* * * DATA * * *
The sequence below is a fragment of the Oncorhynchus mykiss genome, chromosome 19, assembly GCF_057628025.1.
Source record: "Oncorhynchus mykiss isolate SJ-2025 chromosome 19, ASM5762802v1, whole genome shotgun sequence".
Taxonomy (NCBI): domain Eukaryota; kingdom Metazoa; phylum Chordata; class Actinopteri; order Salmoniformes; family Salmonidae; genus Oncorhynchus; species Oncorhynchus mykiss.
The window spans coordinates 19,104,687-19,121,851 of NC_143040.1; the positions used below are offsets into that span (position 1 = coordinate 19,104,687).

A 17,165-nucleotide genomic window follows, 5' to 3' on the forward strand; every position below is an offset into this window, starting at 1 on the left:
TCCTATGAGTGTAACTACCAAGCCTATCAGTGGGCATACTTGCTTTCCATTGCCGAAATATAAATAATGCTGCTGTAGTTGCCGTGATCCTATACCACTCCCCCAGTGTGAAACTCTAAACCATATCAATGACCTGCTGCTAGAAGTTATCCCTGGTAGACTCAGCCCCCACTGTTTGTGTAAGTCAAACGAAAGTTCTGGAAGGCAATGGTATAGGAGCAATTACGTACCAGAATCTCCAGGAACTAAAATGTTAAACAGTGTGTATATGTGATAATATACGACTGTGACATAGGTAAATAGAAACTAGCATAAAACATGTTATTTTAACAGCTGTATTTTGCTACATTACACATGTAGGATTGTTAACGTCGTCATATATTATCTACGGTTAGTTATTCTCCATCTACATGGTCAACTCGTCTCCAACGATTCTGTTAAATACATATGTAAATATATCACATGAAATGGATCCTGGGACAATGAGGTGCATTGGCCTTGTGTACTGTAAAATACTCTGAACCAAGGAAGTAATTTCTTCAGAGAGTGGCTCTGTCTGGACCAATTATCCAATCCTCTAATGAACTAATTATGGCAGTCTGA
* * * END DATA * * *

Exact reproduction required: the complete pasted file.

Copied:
The sequence below is a fragment of the Oncorhynchus mykiss genome, chromosome 19, assembly GCF_057628025.1.
Source record: "Oncorhynchus mykiss isolate SJ-2025 chromosome 19, ASM5762802v1, whole genome shotgun sequence".
Taxonomy (NCBI): domain Eukaryota; kingdom Metazoa; phylum Chordata; class Actinopteri; order Salmoniformes; family Salmonidae; genus Oncorhynchus; species Oncorhynchus mykiss.
The window spans coordinates 19,104,687-19,121,851 of NC_143040.1; the positions used below are offsets into that span (position 1 = coordinate 19,104,687).

A 17,165-nucleotide genomic window follows, 5' to 3' on the forward strand; every position below is an offset into this window, starting at 1 on the left:
TCCTATGAGTGTAACTACCAAGCCTATCAGTGGGCATACTTGCTTTCCATTGCCGAAATATAAATAATGCTGCTGTAGTTGCCGTGATCCTATACCACTCCCCCAGTGTGAAACTCTAAACCATATCAATGACCTGCTGCTAGAAGTTATCCCTGGTAGACTCAGCCCCCACTGTTTGTGTAAGTCAAACGAAAGTTCTGGAAGGCAATGGTATAGGAGCAATTACGTACCAGAATCTCCAGGAACTAAAATGTTAAACAGTGTGTATATGTGATAATATACGACTGTGACATAGGTAAATAGAAACTAGCATAAAACATGTTATTTTAACAGCTGTATTTTGCTACATTACACATGTAGGATTGTTAACGTCGTCATATATTATCTACGGTTAGTTATTCTCCATCTACATGGTCAACTCGTCTCCAACGATTCTGTTAAATACATATGTAAATATATCACATGAAATGGATCCTGGGACAATGAGGTGCATTGGCCTTGTGTACTGTAAAATACTCTGAACCAAGGAAGTAATTTCTTCAGAGAGTGGCTCTGTCTGGACCAATTATCCAATCCTCTAATGAACTAATTATGGCAGTCTGA